What I have learnt through my experiences in the team was that most people just run to race, but my running coach, Mr Steven Quek, taught me that it is more than that – “One must learn to train before training to race.” A competitive runner who wants to improve has to have the discipline to train, rest, eat well and sacrifice a lot.
I suffered my first setbacks in running, shin splints, knee pains, muscle fatigues, but I felt this made me grow by listening to my body, knowing when to push and when to rest.
It was also then when I saw my timings improve. My goals in races would not only include a good timing but finishing with a good race position, which gave me personal satisfaction and adrenaline rushes during racing.
STAGE 4: Moving Beyond Myself
Some of you might ask: What's there to do besides just running? There are plenty of paths to take which require you to run, but can also provide varied and new experiences. For myself, a year ago, I took up the challenge of joining my school's aquathlon team.
Personally, I feel that I am fortunate to have a coach, Mr David Tay, to help and build my confidence in swimming. From only being able to swim a few laps while starting out, I am able to achieve good timings in aquathlon races. Swimming also helps in cross-training for runners because it builds up one's cardiovascular system and upper body strength which aids in running.
My next goal would be training up for a triathlon, which requires me to pick up cycling. One of my life's goals would be to complete an Ironman triathlon. Based on studies, cycling complements running because it is not only a good form of active recovery but also strengthens your leg muscles for running.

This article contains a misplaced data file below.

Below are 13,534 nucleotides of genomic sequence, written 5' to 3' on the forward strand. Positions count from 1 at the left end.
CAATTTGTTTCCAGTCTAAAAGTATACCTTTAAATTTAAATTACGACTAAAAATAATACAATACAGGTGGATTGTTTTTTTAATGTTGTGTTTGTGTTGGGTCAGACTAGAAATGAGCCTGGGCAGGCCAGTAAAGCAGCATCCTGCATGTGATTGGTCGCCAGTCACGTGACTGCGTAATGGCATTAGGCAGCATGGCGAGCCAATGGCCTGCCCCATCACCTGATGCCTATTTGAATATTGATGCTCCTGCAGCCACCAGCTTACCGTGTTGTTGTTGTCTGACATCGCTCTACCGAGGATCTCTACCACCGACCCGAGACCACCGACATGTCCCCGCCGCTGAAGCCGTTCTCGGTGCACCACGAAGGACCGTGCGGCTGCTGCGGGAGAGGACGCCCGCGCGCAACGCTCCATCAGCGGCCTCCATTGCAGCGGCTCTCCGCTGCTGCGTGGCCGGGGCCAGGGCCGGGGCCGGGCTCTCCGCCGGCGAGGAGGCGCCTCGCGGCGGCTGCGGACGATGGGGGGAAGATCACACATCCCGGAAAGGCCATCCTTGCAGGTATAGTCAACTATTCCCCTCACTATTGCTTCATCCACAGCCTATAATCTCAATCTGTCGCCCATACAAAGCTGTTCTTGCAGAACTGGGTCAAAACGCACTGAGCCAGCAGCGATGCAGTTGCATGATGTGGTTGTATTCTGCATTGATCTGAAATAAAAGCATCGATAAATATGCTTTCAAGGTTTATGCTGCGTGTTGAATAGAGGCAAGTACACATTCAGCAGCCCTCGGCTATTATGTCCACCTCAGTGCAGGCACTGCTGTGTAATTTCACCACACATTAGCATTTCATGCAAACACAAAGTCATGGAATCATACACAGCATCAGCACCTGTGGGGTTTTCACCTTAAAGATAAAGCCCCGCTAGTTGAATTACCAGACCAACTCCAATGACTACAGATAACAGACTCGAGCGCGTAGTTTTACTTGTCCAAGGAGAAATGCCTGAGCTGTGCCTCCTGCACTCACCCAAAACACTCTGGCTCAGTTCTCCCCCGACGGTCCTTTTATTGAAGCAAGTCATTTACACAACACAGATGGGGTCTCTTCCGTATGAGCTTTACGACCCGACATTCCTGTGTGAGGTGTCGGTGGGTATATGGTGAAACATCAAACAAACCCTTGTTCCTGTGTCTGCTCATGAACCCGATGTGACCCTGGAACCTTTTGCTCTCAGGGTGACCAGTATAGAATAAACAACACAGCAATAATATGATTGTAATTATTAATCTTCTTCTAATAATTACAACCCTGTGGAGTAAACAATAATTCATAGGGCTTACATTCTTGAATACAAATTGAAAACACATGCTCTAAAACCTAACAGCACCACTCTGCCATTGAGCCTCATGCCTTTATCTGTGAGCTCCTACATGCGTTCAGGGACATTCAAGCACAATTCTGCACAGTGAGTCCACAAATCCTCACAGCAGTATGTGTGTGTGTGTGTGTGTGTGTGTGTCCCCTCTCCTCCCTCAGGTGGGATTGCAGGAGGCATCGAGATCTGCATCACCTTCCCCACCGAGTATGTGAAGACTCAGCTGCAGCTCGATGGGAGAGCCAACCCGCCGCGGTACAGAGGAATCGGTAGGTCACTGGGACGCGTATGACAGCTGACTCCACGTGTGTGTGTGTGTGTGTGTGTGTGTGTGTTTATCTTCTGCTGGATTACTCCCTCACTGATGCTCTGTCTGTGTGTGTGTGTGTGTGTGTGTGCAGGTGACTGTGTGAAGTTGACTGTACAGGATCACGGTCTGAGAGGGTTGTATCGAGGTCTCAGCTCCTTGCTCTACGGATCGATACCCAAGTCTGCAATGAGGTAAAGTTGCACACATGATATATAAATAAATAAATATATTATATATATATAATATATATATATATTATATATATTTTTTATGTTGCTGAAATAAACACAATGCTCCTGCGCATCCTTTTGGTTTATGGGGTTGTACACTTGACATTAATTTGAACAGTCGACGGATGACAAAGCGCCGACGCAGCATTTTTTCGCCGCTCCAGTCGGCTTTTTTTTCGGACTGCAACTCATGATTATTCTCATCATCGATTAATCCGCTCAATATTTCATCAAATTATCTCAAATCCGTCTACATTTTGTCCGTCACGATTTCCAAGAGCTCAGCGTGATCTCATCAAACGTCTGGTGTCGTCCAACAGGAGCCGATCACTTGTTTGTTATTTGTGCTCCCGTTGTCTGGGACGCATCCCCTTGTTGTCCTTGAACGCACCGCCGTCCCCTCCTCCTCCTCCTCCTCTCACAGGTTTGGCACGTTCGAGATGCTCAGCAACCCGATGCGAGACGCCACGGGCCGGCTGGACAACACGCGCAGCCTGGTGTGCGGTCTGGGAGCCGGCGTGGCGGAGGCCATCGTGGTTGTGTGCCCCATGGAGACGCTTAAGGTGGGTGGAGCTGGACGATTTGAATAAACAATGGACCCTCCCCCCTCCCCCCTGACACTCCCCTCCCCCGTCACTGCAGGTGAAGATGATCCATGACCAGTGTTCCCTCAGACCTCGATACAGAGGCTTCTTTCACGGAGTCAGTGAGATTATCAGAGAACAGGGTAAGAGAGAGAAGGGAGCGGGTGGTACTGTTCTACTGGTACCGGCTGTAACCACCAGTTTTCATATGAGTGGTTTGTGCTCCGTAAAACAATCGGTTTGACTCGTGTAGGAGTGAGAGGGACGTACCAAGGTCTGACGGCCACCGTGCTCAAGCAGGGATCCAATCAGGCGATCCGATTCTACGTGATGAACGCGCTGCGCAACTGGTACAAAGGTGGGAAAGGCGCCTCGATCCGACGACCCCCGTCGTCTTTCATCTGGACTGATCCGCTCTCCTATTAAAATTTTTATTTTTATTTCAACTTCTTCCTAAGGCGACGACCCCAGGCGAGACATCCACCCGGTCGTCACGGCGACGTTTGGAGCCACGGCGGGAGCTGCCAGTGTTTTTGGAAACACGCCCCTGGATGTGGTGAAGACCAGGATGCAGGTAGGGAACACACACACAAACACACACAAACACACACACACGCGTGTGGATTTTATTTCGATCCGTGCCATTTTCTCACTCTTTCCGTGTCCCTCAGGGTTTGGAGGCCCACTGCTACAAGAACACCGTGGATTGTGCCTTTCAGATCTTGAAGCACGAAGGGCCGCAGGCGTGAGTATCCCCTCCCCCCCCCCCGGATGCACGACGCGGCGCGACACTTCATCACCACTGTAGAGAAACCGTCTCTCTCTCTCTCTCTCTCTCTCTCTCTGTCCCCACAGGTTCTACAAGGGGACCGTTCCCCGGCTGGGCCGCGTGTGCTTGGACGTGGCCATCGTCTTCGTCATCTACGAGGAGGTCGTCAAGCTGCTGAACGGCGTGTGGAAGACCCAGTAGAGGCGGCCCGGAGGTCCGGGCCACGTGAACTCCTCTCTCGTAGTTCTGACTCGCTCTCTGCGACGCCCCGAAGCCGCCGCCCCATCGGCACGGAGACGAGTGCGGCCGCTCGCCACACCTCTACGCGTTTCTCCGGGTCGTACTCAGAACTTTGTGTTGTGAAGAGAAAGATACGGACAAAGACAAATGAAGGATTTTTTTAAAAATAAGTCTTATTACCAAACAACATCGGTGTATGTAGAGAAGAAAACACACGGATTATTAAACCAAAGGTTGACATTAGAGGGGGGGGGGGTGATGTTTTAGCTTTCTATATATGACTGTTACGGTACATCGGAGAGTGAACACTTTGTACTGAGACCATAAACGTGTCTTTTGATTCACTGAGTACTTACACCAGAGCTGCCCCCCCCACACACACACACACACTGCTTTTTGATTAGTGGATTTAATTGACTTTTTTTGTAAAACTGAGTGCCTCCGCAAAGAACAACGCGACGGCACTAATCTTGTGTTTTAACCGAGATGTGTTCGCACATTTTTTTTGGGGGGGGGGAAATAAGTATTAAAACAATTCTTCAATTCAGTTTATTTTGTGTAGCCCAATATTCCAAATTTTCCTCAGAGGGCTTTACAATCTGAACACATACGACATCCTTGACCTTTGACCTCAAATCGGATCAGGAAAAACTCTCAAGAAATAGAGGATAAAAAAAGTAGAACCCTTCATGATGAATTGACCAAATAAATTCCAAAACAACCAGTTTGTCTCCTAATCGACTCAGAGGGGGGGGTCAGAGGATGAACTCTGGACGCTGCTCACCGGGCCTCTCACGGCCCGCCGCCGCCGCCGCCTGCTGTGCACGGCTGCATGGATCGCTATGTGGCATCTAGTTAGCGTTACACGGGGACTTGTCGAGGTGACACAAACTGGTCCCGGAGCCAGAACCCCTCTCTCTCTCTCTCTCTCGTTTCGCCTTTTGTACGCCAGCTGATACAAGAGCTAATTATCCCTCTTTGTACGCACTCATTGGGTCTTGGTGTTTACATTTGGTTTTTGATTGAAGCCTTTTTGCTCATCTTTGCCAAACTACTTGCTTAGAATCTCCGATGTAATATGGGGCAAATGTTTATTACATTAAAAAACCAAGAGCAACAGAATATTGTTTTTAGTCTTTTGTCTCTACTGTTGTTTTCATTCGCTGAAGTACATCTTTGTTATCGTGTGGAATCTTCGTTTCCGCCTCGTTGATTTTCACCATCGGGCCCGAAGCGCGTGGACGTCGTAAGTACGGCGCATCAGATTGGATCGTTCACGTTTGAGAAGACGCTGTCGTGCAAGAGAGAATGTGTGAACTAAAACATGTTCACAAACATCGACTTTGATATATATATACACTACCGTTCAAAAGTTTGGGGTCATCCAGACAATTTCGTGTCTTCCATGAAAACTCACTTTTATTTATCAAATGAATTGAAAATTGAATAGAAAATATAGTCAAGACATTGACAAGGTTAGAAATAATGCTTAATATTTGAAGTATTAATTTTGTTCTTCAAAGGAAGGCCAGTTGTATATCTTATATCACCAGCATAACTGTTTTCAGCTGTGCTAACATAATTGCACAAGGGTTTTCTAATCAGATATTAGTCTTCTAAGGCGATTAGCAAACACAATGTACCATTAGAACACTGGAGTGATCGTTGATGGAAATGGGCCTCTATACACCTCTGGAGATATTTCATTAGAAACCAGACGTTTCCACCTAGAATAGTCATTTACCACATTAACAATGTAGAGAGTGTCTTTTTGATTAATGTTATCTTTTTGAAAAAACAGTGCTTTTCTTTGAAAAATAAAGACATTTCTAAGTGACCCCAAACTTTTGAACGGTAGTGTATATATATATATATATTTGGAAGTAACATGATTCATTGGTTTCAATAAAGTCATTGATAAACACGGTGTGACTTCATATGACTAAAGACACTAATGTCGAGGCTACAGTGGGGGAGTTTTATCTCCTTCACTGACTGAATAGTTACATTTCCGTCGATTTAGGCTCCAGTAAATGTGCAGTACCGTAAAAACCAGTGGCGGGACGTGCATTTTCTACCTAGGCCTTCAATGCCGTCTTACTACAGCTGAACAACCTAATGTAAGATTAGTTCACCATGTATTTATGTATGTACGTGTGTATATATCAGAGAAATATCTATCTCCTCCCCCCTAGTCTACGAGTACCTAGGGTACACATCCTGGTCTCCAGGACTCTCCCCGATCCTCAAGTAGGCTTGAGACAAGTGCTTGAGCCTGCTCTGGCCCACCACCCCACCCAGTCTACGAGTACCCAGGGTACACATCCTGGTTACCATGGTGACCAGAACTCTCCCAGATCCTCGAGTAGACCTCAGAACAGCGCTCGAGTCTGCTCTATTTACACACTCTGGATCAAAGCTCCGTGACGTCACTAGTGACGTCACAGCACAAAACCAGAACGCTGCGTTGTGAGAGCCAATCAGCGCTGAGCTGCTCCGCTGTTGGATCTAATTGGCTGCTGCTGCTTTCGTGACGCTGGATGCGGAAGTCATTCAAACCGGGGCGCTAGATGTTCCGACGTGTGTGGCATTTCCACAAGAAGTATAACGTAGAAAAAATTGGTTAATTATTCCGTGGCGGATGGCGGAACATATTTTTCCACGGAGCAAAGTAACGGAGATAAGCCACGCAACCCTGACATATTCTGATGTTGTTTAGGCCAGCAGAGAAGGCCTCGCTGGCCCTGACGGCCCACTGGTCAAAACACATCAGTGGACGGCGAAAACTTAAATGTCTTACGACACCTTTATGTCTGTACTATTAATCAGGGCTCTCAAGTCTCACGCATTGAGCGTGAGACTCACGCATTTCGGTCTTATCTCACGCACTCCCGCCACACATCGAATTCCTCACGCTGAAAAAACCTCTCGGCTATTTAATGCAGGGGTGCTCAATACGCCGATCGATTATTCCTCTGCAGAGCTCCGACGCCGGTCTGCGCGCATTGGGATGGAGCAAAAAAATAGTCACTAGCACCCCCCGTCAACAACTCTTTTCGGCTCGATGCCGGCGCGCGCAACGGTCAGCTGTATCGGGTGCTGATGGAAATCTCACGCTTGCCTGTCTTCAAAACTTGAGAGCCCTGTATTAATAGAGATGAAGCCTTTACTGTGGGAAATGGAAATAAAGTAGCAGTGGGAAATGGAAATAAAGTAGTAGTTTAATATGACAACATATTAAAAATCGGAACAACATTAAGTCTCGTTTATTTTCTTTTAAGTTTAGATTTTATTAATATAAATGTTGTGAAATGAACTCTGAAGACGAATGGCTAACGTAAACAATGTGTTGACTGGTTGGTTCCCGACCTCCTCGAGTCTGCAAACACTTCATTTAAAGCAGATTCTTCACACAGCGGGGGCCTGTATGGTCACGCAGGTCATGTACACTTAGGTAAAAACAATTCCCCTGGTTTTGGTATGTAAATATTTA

For the upcoming races this year, I will be participating in the Army Half Marathon 2013 as a pacer for the 2H group, as well as the Trifactor 5KM run. For 2014, I have signed up for the Metasprint Series Aquathlon 2014 Discovery Distance, as well as the Nike 10KM Run.
Beyond myself, I have recently joined a new running group called Running Department which aims to foster a running community in Singapore through running-together programmes and we help to run clinics and pacer services in races to help others improve their runs, as well as achieve personal bests.
My aquathlon team also has future plans to adopt charity organisations, as a way to give back to the community. All these help me focus on giving back to the community instead of MYSELF and MY runs, allowing me to gain a new purpose in running.
To all runners who feel jaded or bored of running, I hope this gives you something to think about and perhaps you might just rediscover the joy of being a runner once more.
In these stressful and uncertain times, getting updated with accurate and useful information has never been so critical. No matter how unsettled the future feels, RunSociety will remain with you, delivering high quality news for free so we can all make critical decisions about our lives and health. Together we can overcome.
What we can do to help the situation is to keep our body and immune system in peak condition. If you are allowed or able to run outdoors, please do so cautiously but not panicky. Join our free online race to motivate you and pay tribute to our frontline heroes.